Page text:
The first area visited was a Round House Modular Dwelling Unit, populated per Jim Ward's tables in The House on the Hill. Until the power suddenly kicked out, this was a fun game of MA's typical "identify this weird technological thing," with PCs figuring out soft drink dispensers and discovering a jar of peanut butter and jelly (one of those mixed types). The insane engineering robot activated, but the PCs had just found a robot maintenance device and used it to reboot it (it discovered a firmware corruption) and open the access panel. They left after the power outage with several good technological artifacts, and some magazines and cups.

After this they decided to go to the "Forbidden Zone," a massive high-radiation area. One of the PCs went in but his Radiation Resistance was good enough that it just did damage to him. After this, the mutant with several heightened senses figured out that they were being followed by a mutant bobcat, which did some fancy tunneling and chased them back to the river that runs through the level. It was an interesting encounter, because the bobcat had tunneling claws that let it burst out of the ground. One of the PCs had an Apathy Field that helped them get away.

The PCs took a rest and then went north to a small grove, where they had spotted a dug-up area that hides a laser pistol, a brown color band, and a cougaroid skin. Unfortunately there were squirrels. The PC with Apathy Field tried using it but one o the squirrels had terrific Mental Resistance and resisted. The squirrel then used its trump card – Molecular Disruption. That PC was gone, poof. Quite dramatic. The others used Heat Breath to kill both squirrels and the vines on the trees.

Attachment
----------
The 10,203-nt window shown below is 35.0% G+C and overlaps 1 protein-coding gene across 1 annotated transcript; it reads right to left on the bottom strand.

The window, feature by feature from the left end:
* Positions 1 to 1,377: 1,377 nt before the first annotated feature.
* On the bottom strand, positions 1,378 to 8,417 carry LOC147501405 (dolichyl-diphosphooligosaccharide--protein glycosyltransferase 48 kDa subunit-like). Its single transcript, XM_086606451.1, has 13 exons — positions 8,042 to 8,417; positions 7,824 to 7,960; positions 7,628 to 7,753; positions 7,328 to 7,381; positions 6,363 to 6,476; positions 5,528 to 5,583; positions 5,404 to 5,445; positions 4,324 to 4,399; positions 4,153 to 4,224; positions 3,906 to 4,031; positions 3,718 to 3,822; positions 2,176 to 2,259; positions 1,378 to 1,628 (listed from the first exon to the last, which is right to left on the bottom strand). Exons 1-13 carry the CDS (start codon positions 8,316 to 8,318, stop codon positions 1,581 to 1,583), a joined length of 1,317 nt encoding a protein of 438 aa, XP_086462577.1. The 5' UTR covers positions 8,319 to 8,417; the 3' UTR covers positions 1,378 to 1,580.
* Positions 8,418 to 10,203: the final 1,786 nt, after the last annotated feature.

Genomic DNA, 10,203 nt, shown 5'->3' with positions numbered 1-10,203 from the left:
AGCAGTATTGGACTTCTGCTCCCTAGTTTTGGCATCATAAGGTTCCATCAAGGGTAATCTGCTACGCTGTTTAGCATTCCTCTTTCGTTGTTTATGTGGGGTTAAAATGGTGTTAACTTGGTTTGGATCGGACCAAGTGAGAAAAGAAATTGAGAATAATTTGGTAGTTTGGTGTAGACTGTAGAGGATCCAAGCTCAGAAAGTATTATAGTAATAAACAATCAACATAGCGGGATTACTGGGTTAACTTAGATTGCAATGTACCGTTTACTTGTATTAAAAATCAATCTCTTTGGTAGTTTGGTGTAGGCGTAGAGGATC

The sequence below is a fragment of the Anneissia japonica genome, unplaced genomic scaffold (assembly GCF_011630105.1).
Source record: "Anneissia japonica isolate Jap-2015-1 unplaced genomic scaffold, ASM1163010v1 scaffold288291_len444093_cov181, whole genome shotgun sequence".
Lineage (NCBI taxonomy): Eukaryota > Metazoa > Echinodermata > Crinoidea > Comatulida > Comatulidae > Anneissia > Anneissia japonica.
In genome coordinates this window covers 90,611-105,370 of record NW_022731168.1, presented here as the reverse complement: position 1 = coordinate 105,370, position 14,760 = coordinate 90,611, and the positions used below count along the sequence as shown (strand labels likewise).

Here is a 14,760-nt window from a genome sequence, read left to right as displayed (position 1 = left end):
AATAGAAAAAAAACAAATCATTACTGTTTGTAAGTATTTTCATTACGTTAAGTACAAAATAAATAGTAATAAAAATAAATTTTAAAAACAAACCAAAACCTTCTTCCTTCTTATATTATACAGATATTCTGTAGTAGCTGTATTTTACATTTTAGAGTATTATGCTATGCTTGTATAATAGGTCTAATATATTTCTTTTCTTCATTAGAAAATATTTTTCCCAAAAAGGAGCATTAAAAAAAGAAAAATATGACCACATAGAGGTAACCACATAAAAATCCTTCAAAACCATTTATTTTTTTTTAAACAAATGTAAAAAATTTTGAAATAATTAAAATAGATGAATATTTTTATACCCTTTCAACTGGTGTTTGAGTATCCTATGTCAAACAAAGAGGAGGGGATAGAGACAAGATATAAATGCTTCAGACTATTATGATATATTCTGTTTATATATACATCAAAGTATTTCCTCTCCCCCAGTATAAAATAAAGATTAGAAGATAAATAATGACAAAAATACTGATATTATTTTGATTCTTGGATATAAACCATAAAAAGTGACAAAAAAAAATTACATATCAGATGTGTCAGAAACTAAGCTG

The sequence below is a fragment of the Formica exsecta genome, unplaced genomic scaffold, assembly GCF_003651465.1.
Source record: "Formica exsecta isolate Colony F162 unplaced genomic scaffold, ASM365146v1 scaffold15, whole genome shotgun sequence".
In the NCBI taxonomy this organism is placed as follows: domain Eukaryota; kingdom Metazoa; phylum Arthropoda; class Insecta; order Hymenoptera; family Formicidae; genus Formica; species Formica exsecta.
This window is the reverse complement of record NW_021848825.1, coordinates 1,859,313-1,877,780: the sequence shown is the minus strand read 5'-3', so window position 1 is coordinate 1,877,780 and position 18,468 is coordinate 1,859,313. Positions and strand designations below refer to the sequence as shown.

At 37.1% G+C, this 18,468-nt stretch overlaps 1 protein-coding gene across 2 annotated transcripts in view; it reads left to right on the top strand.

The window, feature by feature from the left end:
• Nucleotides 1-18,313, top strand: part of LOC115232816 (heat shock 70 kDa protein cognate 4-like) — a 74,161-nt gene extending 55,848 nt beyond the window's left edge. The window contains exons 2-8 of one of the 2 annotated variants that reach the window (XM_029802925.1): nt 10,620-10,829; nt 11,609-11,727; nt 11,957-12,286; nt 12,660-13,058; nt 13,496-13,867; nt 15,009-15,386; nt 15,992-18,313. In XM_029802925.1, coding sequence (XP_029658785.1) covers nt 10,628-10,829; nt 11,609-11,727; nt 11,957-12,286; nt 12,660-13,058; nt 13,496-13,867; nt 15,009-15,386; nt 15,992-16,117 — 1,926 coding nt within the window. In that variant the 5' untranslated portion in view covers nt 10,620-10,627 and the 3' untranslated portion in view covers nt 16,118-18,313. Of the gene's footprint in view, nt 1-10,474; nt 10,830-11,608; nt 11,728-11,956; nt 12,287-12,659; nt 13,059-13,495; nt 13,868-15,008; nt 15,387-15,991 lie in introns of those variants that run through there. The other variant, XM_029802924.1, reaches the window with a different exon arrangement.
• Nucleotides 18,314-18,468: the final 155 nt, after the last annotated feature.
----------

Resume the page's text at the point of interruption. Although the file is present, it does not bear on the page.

After that, the remaining three PCs tried heading fore (north), and found the field of weird flowers. They were going to skirt it (not a terrible idea), but one of the PCs went to pick a flower to bring home. This happened to be a rose with poison thorns, and I had him roll a Dexterity check to avoid getting pricked. He failed and that was another PC. The last two PCs called it an adventure and went home with substantial gear.

It was an enjoyable game, although I do want to tweak the level a bit more - there needs to be an encounter near the RHMDU aside from the robot to keep it from being a cakewalk. A PC with holographic skin was able to trick the house's access panel into letting him in by imitating a color band, a neat trick but one I probably wouldn't let work with a robot or more sophisticated tech. The fact of "here's a house, try to get in" is a fun challenge. I am thinking it could use some mutant birds nesting nearby to make it more of a challenge.